The forecasting duo credit a combination of cooler than normal sea surface temperatures in the tropical Atlantic Ocean and an expected return to El Nino warmer than normal surface water conditions in the eastern and central Pacific Ocean for the reduced tropical storm activity.

Although Florida was again spared in the busy 2012 season, one should not their guard down.

Forecasters don’t like to make landfall predictions, but they are able to say that certain areas may be more prone to being hit by a hurricane this year. South Florida, Texas, and the Carolinas are being pinpointed as areas where chances of landfall are greater.

It’s certainly frightening to hear that South Florida is at great risk year to be struck by a hurricane, even if there are potentially less hurricanes in total this year. We’ve been spared over the last few years, but hurricanes are a fact of life in South Florida.

Although this often leads us to brush off hurricanes, it’s important to be prepared.

One way of ensuring that you’re prepared is to make sure to having everything in place to contact your insurance company in the event of a windstorm because all insureds have a duty to immediately notify an insurers of a loss. Whatever you do, and no matter how slight the damage, call your insurer if your home has been damaged by a windstorm.

However, there are times when immediate notice is still not enough because an insurer will treat their policyholder unfairly by wholly denying a valid claim or by not fully covering their insured’s loss. Realizing that most people are unaware of their rights, insurers may take advantage of their policyholders.

If you ever find yourself in a situation where you believe that your insurance company is treating you unfairly, don’t hesitate to contact Alvarez & Barbara, LLP. We have considerable experience dealing with insurance companies and working to make sure our clients get what they are owed.

Third Busiest Hurricane Season On Record Comes to a Quiet End and for the 5th Straight Year without a Strike to South Florida

storm.jpgThe 2010 hurricane season has officially come to an end with many breathing a sigh of relief. Fortunately, South Florida has gone through another hurricane season where we have not been hit by a storm.

By the numbers, however, this was a monstrous season. Nineteen (19) storms were named this past season, which ranks as the third busiest season on record. Fortunately, the mainland US was able to escape this busy season. The mainland was not hit by a major hurricane strike for the fifth straight year. As South Floridians, we’re used to braving powerful storms, but this year we were hardly affected by Tropical Storms Bonnie and Nicole.

According to a spokesperson from the National Hurricane Center, South Florida has never gone more than five years without a major hurricane strike. If South Florida does not get hit by a storm next year, it would set a record. However, we shouldn’t bet on setting this record.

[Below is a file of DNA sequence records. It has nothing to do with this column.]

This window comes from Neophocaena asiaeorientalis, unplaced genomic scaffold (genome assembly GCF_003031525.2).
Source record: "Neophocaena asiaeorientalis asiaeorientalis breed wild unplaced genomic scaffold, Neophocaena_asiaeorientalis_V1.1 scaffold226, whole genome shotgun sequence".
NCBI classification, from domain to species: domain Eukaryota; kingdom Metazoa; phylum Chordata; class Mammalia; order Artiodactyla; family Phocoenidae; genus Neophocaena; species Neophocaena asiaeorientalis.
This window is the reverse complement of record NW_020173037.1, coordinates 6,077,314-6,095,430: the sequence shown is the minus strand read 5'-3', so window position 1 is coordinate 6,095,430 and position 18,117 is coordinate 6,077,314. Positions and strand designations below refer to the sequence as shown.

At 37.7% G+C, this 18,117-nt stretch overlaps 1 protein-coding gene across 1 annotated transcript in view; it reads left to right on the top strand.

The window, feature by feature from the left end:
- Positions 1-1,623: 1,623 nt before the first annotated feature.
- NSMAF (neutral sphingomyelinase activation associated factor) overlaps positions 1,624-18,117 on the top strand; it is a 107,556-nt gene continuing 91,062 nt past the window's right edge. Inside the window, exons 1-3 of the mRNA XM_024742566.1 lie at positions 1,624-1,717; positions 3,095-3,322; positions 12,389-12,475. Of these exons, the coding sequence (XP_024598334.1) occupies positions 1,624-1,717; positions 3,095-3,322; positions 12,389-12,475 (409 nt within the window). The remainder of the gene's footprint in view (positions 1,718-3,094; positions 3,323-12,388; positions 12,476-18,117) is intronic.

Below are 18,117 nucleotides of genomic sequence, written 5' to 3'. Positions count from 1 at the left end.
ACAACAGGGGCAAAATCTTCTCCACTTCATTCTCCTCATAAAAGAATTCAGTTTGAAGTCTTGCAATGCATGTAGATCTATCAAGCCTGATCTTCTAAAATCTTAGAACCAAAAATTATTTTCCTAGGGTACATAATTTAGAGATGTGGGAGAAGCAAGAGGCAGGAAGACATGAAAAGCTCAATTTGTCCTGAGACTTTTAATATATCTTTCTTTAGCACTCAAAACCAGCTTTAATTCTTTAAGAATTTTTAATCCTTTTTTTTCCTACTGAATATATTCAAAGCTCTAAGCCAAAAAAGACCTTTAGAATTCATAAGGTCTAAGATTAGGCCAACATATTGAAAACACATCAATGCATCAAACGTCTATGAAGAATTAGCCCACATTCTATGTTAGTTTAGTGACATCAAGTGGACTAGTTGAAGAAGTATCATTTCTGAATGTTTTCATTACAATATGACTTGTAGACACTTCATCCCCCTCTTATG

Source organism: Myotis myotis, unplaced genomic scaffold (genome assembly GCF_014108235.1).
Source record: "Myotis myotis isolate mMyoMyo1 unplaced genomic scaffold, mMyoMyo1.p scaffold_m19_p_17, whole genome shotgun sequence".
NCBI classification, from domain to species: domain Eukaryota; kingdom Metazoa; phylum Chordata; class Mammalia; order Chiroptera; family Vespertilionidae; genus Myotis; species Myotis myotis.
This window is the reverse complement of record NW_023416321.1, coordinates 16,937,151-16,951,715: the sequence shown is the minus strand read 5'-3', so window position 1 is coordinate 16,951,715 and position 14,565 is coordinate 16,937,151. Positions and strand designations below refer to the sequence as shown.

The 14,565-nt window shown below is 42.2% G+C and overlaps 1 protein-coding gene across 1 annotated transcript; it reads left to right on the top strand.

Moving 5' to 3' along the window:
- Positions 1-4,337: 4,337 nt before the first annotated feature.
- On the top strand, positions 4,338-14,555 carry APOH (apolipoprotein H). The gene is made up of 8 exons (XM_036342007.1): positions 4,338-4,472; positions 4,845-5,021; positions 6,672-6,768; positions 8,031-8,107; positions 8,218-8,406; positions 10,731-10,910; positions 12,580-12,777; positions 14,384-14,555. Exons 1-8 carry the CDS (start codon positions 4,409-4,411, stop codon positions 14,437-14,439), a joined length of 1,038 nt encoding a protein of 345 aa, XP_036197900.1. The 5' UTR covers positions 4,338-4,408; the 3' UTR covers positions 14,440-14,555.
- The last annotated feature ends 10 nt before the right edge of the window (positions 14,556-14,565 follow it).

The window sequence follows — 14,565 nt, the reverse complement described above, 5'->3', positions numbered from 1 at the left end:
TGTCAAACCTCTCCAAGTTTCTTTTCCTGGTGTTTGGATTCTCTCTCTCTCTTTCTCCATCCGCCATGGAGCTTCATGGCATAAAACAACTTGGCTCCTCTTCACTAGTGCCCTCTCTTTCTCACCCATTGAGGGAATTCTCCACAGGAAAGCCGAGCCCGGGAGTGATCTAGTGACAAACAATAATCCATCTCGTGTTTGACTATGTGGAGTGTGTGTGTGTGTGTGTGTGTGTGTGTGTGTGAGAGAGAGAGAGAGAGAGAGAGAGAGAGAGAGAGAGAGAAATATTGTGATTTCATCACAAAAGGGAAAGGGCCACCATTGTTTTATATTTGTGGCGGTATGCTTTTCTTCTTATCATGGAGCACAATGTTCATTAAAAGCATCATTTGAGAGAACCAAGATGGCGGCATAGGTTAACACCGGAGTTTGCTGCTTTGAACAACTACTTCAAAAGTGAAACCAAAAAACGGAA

This streak of not being hit by storms coincides with a surge in storms. Since 1995, the La Nina weather pattern and warm Atlantic Ocean temperatures have sparked a string of very active seasons. As a result, the season was still deadly, especially in the Caribbean. A hurricane caused widespread flooding and killed at least 20 there and 14 more in St. Lucia. Belize, Mexico, Cuba and Honduras were also struck by storms or hurricanes.

The only parts of the mainland which were affected by any sort of storm were Texas and North Carolina. Tropical Storm Hermine triggered flooding and was blamed for six deaths. Hurricane Earl only brushed the East Coast, but it caused massive flooding in North Carolina.

Our Miami insurance dispute lawyers handle insurance claims for homeowners. Our attorneys represented insurance companies before 2006, when we opened a firm dedicated to fighting for the rights of consumers. We understand how insurance companies work. And we have the knowledge and experience necessary to represent homeowners in disputes over an insurance claim.

If you are facing a dispute over an insurance claim in Florida, contact Alvarez & Barbara, LLP toll free at 866-518-2913 for a free and confidential consultation to discuss your rights.

An Active Hurricane Season is Coming to a Close without any Hurricane Striking South Florida

katrina.jpgThe 2010 hurricane season is almost over. There are only three weeks remaining in the hurricane season this year.

But this hurricane season is already one for the record books, tying for the third most active season with 19 named storms. As this hurricane season comes to a close, it appears as though both Florida and the United States mainland will have again dodged potential catastrophe in that no significant storm made landfall this year.

Indeed, it has been a very fortuities few years for South Florida. History has shown us that past hurricane seasons as busy as this one typically results in at least two named storms and making landfall. For instance, researching records back to 1900 revealed that in five previous seasons with 10 or more hurricanes, at least two named storms made landfall somewhere in the United States. And so far this season, we have seen 19 named storms, none of which has made landfall in the United States.

Therefore, unless something really serious forms in the next three weeks, it would be the 5th year in a row that the United States has a escaped a major hurricane. And so far this year, only Hurricane Earl which brushed the East Coast but caused massive flooding in portions of North Carolina, and Tropical Storm Hermine, which came ashore as a depression and triggered flooding in Texas blamed for at least six deaths, have done any significant damage. South Florida had close calls with Tropical Storm Bonnie and Nicole, but escaped both storms with just rain.